For a long while now, I've been thinking of posting about something really close to my heart and home (get it-hahaha!); voluntary simplicity, intentional living, simple living, mindful living, radical simplicity, whatever the chosen term may be.
While many of my posts touch upon simple living topics, lately I've been itching to open a real discussion with you guys about the choices we all make about such basics of our lives as food, shelter, possessions, transportation and energy, as well as the spiritual implications of those choices.
Lately, I've been noticing that more and more of the folks who wander on to this log seem quite drawn to these aspects of my posts. And these days, most every log I read is engaged in some kind of making of their own world.
The impetus to finally write this post actually came from a reader of mine, who's blog I discovered through a comment they left here. Mary of Terralectualism makes so many amazing concoctions, that going through her backlog of posts has been my main reading material for a spell now. I was particularly smitten by her posts on wildcrafting, Dandelion Wine, Flower Essences, and her beautiful and honest Birth Story. Her blog has a wealth of information on wildcrafting, gardening and a more conscious life, in a big city no less.
Mary's enthusiasm is so contagious, her writing unpretentious and fun, exactly the kind of inspiration all of us working towards a greater self-sufficiency could use. And she's certainly not alone in that enthusiasm.
Whether it's making your own lotions, potions or brews, we're finding that there's a way to do it yourself. To slow down and put a little love into your everyday needs and wants.
And that precisely is at the heart of Simplicity to me. It is important to define the term for oneself, because there are as many definitions and schools of thought on Simple Living, as well as terms for the same ephemeral idea, as there are professed practitioners of it, but to me Simple Living means less consumption of goods and energy, less money, more time, more connection, more thoughtfulness.
Sounds simple, right? You reduce your consumption, so that you don't need to work as much and therefore have more time. Fancy-pants theorists call it escaping the work-spend cycle. Urban eco-yuppies call it downshifting. Your average Lutheran work-ethic possessing society calls it alternative living.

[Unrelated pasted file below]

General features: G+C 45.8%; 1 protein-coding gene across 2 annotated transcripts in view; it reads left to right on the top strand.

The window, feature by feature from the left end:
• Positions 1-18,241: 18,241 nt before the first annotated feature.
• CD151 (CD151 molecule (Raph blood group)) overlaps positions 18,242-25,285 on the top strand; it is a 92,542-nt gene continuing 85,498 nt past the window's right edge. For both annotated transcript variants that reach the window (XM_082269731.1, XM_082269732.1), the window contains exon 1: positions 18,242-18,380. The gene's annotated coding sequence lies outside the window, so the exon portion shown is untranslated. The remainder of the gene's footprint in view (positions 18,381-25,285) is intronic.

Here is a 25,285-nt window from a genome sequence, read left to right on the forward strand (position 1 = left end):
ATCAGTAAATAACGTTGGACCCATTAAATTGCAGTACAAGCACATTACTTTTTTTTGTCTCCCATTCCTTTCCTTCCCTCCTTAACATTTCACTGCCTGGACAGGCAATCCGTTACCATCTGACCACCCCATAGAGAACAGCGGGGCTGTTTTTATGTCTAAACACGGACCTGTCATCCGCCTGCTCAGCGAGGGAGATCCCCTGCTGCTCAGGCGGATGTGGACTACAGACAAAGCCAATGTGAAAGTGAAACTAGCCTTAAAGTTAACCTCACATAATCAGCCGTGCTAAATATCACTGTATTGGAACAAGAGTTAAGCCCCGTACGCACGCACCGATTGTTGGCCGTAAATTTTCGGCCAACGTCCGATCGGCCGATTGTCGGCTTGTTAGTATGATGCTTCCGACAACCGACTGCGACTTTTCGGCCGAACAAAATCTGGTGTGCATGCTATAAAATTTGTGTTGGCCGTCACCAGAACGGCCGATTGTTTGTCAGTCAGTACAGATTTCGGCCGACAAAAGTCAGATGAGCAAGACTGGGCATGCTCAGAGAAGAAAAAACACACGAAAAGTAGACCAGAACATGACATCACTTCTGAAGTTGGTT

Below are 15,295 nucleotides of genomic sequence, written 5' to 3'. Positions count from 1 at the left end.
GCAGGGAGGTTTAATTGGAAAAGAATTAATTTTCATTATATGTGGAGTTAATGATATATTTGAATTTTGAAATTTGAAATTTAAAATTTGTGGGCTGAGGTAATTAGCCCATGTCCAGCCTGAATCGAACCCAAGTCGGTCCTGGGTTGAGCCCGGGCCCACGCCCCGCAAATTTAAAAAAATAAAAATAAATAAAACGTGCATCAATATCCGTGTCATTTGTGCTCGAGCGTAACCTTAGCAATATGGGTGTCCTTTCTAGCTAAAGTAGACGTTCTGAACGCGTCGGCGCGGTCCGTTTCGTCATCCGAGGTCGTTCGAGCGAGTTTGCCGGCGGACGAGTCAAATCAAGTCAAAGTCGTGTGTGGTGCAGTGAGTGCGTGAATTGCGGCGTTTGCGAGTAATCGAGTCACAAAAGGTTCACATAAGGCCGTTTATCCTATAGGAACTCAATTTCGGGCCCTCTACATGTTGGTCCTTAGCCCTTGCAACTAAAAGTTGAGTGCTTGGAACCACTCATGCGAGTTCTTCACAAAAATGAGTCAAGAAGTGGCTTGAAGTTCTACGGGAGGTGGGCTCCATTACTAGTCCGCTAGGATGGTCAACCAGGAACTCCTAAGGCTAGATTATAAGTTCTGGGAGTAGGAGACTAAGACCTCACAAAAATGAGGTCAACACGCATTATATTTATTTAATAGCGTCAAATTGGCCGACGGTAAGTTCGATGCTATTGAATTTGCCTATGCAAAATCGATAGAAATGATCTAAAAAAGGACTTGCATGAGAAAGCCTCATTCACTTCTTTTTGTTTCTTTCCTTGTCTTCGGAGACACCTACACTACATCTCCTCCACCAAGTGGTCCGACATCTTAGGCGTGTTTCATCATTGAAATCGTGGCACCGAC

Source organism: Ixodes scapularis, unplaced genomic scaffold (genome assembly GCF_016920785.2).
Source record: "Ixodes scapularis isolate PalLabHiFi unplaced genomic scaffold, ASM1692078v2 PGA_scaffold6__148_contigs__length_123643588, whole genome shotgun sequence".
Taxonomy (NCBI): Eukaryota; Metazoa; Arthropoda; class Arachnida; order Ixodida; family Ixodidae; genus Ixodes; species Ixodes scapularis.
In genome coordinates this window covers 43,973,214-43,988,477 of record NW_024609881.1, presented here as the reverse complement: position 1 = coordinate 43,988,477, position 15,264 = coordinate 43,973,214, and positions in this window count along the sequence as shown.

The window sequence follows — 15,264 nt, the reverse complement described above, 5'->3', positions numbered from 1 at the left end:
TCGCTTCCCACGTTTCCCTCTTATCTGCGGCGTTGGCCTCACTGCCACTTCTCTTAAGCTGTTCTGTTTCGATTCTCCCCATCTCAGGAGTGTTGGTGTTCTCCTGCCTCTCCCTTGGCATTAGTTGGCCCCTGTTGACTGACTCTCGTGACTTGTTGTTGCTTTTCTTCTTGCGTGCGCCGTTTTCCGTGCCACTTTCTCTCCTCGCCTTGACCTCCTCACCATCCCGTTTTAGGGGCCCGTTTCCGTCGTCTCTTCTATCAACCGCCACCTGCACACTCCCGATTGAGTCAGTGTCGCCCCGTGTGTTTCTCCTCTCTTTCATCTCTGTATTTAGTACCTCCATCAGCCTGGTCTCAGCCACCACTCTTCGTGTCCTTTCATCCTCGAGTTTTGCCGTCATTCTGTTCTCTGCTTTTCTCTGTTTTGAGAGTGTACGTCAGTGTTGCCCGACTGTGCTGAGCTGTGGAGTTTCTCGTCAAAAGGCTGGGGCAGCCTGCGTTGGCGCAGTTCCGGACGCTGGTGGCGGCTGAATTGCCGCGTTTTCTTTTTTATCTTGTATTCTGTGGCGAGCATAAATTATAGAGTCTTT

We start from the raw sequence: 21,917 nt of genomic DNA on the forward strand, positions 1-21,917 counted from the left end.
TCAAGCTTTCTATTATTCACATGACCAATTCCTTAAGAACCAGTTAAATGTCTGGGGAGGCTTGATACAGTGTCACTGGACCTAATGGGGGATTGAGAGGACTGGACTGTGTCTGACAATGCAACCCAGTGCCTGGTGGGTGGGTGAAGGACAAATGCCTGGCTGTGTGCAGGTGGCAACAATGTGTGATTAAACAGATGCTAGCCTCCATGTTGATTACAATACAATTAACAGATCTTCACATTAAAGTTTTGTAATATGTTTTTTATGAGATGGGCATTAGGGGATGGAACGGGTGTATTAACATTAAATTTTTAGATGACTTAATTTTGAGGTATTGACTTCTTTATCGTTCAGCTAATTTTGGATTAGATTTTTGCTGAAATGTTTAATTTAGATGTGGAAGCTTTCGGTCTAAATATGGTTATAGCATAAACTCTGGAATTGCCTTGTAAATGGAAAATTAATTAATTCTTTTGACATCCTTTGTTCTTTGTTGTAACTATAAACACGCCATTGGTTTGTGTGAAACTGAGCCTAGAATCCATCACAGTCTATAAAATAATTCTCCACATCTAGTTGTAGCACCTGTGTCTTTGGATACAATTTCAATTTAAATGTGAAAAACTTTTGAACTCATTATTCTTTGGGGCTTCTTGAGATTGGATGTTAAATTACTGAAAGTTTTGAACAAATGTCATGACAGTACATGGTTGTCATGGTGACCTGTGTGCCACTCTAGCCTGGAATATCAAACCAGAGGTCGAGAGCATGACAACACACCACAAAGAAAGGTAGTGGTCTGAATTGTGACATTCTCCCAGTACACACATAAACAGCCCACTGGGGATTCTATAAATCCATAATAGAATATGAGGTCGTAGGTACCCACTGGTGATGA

But what do those lofty sounding principles mean in practice? Since calling out self-righteous hypocrites is very de rigueur in this complex day and age, I got to tell it like it is: as you've probably noticed from this blog we're not exactly self-sufficient, stationary neo-luddites. What we do is make consumption choices and take time.
We have minimal debt (I have student debt, basically.), no mortgage, no car-payment. We live in a less-than-ideal house, about a 500 sq. feet, half of which is a 100-years old and the other half used to be a part of our local bar (I make a lot of jokes about the ghosts of drunks past...). It's decidedly rustic and not in that cute log-cabin-y fashion-magazine style, but the rent is about 2500 dollars worth of work-trade a year
It has to be said that lot of the consumption "choices" we make are based on facts beyond our control. We don't own a house because we can't afford one, but we're also not striving to afford one, and feel dubious about the possibility of taking out a loan to afford one.
For the very same reasons we don't own a house, we've never had a car newer than 20-years old. For the 900 dollars our Volvo cost, we can pay for all the oil changes and tune-ups we want and still come out on top. If we (god forbid) end up totaling it (Although I got to say, if you are going to get into a horrific car-accident a 80s Volvo is a really good car to do it in-it's all steel. You'd think all cars were all steel, but they're not. A lot of new cars are actually mostly plastics and alloys and other un-crash-worthy materials.), or some other irrevocable damage should occur, there's probably another 900 dollar car out there somewhere for us.
Much of our consumption is defined not by what we have, but what we don't. This is not to say we don't have things we need, or even frivolous things we want (think boats and Gunny Sacks). It's just that we don't have a lot of the things that this American society considers necessities.
Most everything we have in terms of material possessions is previously owned, and was either free, thrifted, gifted, or bartered. When we need something, we look for it first in our community, then in other second-hand venues and only when it's not possible or practical to get it used will we buy it new.